Wilder not taking Ortiz too lightly

The news Deontay Wilder weighed in at 214 pounds and the weight of his pants and socks for the 7th defence of his fight with Cuban Luis Ortiz drew a raised eye brow or two. In the modern era, which consensus seems to determine began when Mike Tyson knocked out Trevor Berbick in 1986, or alternatively, when Lennox Lewis overcame Tyson’s nemesis Evander in 1996, we’ve grown accustomed to heavyweights of gigantic dimension.

Beneath the greatness of Lennox and the longevity of Wladimir Klitschko, a procession of giants from the four corners of the globe have tried to impose their own dominance on the division and prove the boxing truism; ‘a good big un always beats a good little un.’

Wilder’s public profile remains stubbornly modest in proportion despite an Apollo Creedesque record of 38-0, of the 38 he’s overcome, only Bermane Stiverne reached the final bell. In a career dating back a decade, and now as a heavyweight of full maturity, this is the lowest he’s tipped the scales since 2009 when he knocked out a 352 pound club fighter called Richard Greene Jnr. a fighter introduced as either The Big Fella or the Head Sweller to those paying attention during his five fight career.

For the curious, Greene Jnr. hailed from a town in Indiana called Kokomo, a name folk lore insists derives from the name of one of the four sons of the last leader of the Miami people, a man who stood 7ft tall. I digress. But then, its easy to be when immersed in the Deontay Wilder record, there is little illumination to stave off apathy or the conclusion, he is either entirely untested, or protected or impossible to assess.

In weighing beneath 215, which is a nudge over 15stone for the old-timers who visit, Wilder joins an exclusive group of men who have fought for World Heavyweight titles, of any denomination, at such a modest poundage in the ‘modern era’. Only Evander Holyfield, David Haye, Roy Jones Jnr. and, erm, cough, Eddie Chambers, as far as BoxRec suggests, have ducked between the ropes so lightly built.

Specifically, Haye was 210.5 for his clash with Audley Harrison, and probably wishes he hadn’t bothered working so hard, Evander was 210 for his fight with Larry Holmes in 1992 and 211.5 when he tackled Sultan Ibramigov in 2007. Roy Jones, in 2003, for his clash with John Ruiz tipped up at 193 pounds. And hindsight suggest should either have retired to sit alongside Sugar Ray or stuck at the greater poundage. He was never the same when he shed the heavyweight pounds.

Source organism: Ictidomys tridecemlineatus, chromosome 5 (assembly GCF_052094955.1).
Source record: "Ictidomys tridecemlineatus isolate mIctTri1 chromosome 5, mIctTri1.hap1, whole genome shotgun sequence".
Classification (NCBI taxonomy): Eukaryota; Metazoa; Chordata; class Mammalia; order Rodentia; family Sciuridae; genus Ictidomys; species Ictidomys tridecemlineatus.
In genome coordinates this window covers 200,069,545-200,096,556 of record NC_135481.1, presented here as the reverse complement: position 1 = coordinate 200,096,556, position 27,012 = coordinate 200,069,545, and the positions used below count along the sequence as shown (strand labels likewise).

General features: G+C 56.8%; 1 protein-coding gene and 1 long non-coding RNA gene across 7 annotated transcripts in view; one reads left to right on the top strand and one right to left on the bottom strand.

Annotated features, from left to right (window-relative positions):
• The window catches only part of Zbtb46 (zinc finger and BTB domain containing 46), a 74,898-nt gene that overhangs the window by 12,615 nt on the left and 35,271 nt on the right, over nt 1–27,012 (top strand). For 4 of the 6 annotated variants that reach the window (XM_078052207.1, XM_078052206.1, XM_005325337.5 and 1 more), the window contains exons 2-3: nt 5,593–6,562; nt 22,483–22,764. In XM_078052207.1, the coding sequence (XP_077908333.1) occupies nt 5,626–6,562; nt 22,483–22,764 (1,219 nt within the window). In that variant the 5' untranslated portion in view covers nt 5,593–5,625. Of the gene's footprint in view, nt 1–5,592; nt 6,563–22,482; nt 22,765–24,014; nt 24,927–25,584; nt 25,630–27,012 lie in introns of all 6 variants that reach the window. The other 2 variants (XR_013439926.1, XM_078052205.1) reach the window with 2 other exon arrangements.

One assumes the slimmer frame Wilder has sculpted is an attempt to capitalise on his hand speed which is good, though the trajectory is often long and arcing, and to ensure he has the engine to capitalise later when Ortiz may be assumed to fade.

Certainly, if unqualified psychological conclusions were to be drawn one could surmise the threat posed by Ortiz, despite his own lack of activity, competition and youth, is far greater than any Wilder has contemplated before. He may just have skipped a little more, run that extra mile and sparred that extra round.

It leads me to believe that Wilder will prevail and while I’m not desiring of the hipster status an Ortiz pick craves, it would be similarly myopic to presume the Cuban doesn’t cause Wilder significant stylistic problems. Regardless of their respective weights, Ortiz’s tools, 38 years old though they may be,  were forged in the hothouse of the Cuban boxing system – he can box better than anyone Wilder has faced.

Those who choose to leave Cuba, at great emotional sacrifice, to become professionals are too frequently distracted and poorly motivated to execute on their pedigree. And those who write about him, as I do, should contemplate him as an individual and not merely a stereotype or echo of some of the big men who came before him. Juan Carlos Gomez, Mike Perez and the memorable Jorge Gonzalez, he of the ponytailed mullet, all fell short of fulfilling their potential in the professional ranks. The hipster pick has to assume Ortiz will recognise this opportunity for what it is; both his first, and last.

He has a chance. For Wilder always offers those. But youth and speed should be enough.


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